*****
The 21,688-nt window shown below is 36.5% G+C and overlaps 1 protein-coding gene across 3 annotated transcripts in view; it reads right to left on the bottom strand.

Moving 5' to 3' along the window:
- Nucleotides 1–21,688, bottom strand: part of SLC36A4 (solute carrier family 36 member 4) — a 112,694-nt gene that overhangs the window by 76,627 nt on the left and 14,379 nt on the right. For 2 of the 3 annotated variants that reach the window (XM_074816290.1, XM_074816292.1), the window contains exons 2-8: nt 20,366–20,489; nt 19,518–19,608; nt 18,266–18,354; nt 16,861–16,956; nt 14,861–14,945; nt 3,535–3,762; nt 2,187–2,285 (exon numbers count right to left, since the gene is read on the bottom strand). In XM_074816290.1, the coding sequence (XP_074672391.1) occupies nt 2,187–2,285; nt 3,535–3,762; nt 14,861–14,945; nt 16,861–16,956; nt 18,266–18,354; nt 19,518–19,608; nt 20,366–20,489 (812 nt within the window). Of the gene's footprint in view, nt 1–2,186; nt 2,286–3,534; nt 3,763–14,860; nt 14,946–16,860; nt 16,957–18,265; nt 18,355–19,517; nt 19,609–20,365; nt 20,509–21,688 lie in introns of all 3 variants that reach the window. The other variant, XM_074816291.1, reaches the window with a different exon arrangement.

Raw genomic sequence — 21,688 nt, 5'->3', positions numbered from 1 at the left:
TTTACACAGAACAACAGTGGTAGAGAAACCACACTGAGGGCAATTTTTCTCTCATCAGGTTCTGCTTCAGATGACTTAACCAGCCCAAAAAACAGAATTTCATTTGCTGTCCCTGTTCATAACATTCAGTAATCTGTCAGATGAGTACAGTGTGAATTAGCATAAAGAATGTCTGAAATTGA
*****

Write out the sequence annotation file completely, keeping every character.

The 21,688-nt window shown below is 36.5% G+C and overlaps 1 protein-coding gene across 3 annotated transcripts in view; it reads right to left on the bottom strand.

Moving 5' to 3' along the window:
- Nucleotides 1–21,688, bottom strand: part of SLC36A4 (solute carrier family 36 member 4) — a 112,694-nt gene that overhangs the window by 76,627 nt on the left and 14,379 nt on the right. For 2 of the 3 annotated variants that reach the window (XM_074816290.1, XM_074816292.1), the window contains exons 2-8: nt 20,366–20,489; nt 19,518–19,608; nt 18,266–18,354; nt 16,861–16,956; nt 14,861–14,945; nt 3,535–3,762; nt 2,187–2,285 (exon numbers count right to left, since the gene is read on the bottom strand). In XM_074816290.1, the coding sequence (XP_074672391.1) occupies nt 2,187–2,285; nt 3,535–3,762; nt 14,861–14,945; nt 16,861–16,956; nt 18,266–18,354; nt 19,518–19,608; nt 20,366–20,489 (812 nt within the window). Of the gene's footprint in view, nt 1–2,186; nt 2,286–3,534; nt 3,763–14,860; nt 14,946–16,860; nt 16,957–18,265; nt 18,355–19,517; nt 19,609–20,365; nt 20,509–21,688 lie in introns of all 3 variants that reach the window. The other variant, XM_074816291.1, reaches the window with a different exon arrangement.

Raw genomic sequence — 21,688 nt, 5'->3', positions numbered from 1 at the left:
TTTACACAGAACAACAGTGGTAGAGAAACCACACTGAGGGCAATTTTTCTCTCATCAGGTTCTGCTTCAGATGACTTAACCAGCCCAAAAAACAGAATTTCATTTGCTGTCCCTGTTCATAACATTCAGTAATCTGTCAGATGAGTACAGTGTGAATTAGCATAAAGAATGTCTGAAATTGA